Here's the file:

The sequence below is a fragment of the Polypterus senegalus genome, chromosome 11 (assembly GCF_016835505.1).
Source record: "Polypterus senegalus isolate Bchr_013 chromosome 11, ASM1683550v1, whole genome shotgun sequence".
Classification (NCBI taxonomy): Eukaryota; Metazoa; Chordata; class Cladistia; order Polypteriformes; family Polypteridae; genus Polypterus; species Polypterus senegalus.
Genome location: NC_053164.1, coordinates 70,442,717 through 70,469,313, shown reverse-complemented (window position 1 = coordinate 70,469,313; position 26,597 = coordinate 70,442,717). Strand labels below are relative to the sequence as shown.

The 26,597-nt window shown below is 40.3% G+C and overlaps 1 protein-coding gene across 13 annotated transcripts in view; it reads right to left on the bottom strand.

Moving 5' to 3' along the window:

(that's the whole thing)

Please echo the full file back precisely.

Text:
The sequence below is a fragment of the Polypterus senegalus genome, chromosome 11 (assembly GCF_016835505.1).
Source record: "Polypterus senegalus isolate Bchr_013 chromosome 11, ASM1683550v1, whole genome shotgun sequence".
Classification (NCBI taxonomy): Eukaryota; Metazoa; Chordata; class Cladistia; order Polypteriformes; family Polypteridae; genus Polypterus; species Polypterus senegalus.
Genome location: NC_053164.1, coordinates 70,442,717 through 70,469,313, shown reverse-complemented (window position 1 = coordinate 70,469,313; position 26,597 = coordinate 70,442,717). Strand labels below are relative to the sequence as shown.

The 26,597-nt window shown below is 40.3% G+C and overlaps 1 protein-coding gene across 13 annotated transcripts in view; it reads right to left on the bottom strand.

Moving 5' to 3' along the window: